Dennis launches custom publishing group

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Dennis Publishing, the UK-based company behind The Week and a number of other magazines, has launched a custom publishing group, Dennis Communications.

The venture, an attempt to create new revenue sources for Dennis, will produce print and digital magazines. Dennis will provide all digital and print resources, including video, moving imagery and editorial, to custom printing clients.

“This is targeted at any company that sees digital communications as part of their CRM strategy,” said Tim Farthing, commercial director of Dennis Communications. “The video that we use as part of the editorial in digital magazines is quite important too, so most companies that use this project have some kind of video or flash movie featuring the product.”

The digital magazines will, for the most part, be e-mailed to customer databases owned by Dennis' clients. The Dennis Publishing database, containing 1 million e-mail addresses, will also be available for marketing purposes.

While digital editions are likely to form the bulk of Dennis Communications' work, the group is prepared to reverse publish print editions, or create print-only magazines, depending on clients' needs. Dennis is touting the benefits of digital magazines, though, pointing out online tracking capabilities and the ability to redesign magazines to appeal to different consumer groups.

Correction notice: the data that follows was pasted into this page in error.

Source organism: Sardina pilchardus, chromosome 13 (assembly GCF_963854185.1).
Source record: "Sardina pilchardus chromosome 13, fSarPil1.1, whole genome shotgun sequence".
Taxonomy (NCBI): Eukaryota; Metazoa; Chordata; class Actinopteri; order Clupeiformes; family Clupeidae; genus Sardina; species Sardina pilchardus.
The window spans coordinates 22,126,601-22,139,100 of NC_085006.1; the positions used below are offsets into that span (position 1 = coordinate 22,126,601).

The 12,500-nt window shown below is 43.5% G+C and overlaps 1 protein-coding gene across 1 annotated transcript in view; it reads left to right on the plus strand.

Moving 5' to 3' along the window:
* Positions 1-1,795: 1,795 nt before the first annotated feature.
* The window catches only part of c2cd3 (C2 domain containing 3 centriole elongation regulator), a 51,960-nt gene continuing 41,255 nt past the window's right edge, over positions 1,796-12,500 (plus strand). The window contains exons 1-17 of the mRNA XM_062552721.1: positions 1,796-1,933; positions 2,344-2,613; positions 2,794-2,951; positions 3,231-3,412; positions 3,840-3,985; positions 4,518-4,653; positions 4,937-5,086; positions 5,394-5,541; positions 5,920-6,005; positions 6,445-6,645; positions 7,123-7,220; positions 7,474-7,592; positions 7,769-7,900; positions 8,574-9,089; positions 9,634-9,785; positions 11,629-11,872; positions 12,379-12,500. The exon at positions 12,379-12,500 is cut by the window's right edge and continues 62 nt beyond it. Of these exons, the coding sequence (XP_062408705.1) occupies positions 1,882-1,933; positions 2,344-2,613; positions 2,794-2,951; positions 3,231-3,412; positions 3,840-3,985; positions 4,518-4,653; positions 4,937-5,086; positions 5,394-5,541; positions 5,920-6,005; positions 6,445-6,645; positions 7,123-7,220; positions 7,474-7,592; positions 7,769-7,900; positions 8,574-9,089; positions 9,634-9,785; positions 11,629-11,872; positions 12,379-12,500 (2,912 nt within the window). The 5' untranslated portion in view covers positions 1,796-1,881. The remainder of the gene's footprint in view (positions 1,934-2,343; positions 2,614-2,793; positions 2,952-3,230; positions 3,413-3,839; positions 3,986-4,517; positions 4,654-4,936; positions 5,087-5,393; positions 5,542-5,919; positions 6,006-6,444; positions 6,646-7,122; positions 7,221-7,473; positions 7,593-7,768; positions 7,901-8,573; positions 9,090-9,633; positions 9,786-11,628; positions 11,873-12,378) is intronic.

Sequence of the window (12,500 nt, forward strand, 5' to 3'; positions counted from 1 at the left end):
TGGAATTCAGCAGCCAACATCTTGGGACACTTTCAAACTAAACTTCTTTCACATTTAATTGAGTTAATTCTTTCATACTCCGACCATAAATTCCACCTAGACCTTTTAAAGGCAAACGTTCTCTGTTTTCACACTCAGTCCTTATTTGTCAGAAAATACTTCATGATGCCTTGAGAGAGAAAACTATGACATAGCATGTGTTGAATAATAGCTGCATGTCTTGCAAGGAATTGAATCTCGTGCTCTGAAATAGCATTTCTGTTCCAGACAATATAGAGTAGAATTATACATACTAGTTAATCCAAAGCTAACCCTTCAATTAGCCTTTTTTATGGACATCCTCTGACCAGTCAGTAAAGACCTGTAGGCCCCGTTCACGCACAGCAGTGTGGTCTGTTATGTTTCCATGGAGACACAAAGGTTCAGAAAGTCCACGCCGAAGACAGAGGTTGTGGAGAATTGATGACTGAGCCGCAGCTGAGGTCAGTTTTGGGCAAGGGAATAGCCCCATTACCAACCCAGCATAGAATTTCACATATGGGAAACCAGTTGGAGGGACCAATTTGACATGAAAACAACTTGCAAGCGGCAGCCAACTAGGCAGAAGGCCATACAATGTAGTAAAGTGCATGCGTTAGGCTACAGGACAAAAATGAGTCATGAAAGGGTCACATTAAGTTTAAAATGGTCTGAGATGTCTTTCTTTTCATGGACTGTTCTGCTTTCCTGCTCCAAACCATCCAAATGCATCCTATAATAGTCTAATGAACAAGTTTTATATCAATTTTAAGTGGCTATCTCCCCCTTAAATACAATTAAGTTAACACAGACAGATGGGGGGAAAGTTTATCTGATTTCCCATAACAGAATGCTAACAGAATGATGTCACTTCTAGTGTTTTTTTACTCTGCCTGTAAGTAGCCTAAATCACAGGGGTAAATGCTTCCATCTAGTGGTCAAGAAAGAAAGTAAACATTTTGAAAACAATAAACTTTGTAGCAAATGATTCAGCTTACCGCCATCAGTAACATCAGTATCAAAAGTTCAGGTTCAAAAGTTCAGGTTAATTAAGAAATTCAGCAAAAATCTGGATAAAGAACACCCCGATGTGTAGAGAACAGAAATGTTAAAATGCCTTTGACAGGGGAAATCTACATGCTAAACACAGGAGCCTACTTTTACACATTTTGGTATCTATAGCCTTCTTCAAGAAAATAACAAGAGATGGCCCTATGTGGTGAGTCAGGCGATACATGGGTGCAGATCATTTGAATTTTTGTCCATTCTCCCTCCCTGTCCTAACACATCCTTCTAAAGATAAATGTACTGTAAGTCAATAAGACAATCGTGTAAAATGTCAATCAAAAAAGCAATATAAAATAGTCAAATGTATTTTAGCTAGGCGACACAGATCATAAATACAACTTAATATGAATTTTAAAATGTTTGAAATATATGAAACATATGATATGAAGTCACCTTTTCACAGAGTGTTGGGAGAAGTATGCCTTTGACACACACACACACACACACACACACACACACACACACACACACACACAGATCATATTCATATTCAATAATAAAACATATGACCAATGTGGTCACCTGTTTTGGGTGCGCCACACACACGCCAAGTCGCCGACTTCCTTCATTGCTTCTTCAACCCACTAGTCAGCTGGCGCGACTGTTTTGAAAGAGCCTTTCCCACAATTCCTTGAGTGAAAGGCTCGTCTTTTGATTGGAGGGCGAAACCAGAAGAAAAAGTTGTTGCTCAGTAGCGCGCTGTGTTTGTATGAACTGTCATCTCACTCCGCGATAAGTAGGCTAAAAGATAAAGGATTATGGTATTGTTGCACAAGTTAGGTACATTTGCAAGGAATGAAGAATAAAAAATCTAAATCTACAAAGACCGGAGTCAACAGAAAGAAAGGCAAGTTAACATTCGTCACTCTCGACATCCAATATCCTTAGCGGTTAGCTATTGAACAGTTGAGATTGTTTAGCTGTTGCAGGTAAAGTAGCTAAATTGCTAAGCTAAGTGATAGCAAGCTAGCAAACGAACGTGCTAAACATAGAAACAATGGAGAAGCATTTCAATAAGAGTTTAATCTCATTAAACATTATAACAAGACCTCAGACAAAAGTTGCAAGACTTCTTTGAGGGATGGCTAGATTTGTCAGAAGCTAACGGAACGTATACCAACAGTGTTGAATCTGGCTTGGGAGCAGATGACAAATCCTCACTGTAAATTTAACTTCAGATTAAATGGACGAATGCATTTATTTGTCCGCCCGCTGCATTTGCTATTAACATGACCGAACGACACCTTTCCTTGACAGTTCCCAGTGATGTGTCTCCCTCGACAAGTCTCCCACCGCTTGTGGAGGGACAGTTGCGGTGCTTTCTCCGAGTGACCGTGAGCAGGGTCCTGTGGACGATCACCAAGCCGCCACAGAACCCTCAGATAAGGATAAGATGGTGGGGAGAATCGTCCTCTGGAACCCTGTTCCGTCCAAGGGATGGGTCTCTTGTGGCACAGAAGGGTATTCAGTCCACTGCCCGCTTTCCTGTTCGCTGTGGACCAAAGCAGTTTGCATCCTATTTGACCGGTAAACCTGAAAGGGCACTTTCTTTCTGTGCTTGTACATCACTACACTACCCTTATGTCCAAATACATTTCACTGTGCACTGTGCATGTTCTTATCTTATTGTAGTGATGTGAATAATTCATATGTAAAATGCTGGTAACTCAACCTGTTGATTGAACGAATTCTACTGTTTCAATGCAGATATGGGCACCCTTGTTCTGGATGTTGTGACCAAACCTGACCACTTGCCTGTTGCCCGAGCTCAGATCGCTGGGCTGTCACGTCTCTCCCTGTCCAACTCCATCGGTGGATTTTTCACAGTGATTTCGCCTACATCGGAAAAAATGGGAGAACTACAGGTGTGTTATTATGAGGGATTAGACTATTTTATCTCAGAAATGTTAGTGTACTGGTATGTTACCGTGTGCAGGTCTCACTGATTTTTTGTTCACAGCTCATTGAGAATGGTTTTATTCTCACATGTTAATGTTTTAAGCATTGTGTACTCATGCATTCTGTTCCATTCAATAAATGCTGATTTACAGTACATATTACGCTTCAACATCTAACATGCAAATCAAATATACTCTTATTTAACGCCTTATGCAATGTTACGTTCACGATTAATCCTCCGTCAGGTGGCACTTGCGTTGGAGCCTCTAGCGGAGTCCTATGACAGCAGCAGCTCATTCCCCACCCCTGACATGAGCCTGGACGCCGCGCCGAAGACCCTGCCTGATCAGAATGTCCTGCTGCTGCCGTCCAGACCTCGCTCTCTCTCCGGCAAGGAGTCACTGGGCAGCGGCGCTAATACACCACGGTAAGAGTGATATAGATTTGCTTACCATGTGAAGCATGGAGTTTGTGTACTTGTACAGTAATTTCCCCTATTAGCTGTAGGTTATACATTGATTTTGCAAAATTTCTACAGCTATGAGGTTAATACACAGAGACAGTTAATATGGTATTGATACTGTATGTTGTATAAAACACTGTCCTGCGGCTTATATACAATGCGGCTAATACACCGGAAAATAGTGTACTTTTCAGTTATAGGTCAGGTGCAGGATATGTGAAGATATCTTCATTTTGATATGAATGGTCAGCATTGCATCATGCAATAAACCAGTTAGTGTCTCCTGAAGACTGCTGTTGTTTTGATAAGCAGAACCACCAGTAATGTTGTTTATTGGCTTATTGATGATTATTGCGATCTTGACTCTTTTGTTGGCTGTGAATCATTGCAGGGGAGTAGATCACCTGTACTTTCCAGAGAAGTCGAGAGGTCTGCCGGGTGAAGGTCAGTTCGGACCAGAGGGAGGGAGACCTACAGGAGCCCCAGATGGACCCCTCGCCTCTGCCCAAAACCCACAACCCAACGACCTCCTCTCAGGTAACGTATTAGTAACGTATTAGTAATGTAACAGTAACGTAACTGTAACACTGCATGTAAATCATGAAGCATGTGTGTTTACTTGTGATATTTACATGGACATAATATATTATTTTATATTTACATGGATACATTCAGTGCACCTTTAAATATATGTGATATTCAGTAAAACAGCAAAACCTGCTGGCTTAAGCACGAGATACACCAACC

The company produces editorial specifically for the digital magazines, with 30 or 40 words to a page, video, sound and moving images. Separate content is created for the print editions.

“Traditionally, the custom publishing market in England is all about printed magazines, and Dennis is a very big print publisher, so I'm not saying that Dennis Communications will only do digital magazines,” Farthing stated. “We love print, but we also want to help move custom pub into the 21st century.”

Dennis already has some experience with custom digital publishing: it created magazines for Ford and Sony's PlayStation last year and recently launched its own online magazine, Monkey. It also recently completed some global work for Smirnoff vodka.

Farthing said the company is not moving away from its traditional publishing roots. Rather, online publishing is seen as a new direction for growth, and the digital editions are considered complementary to print.

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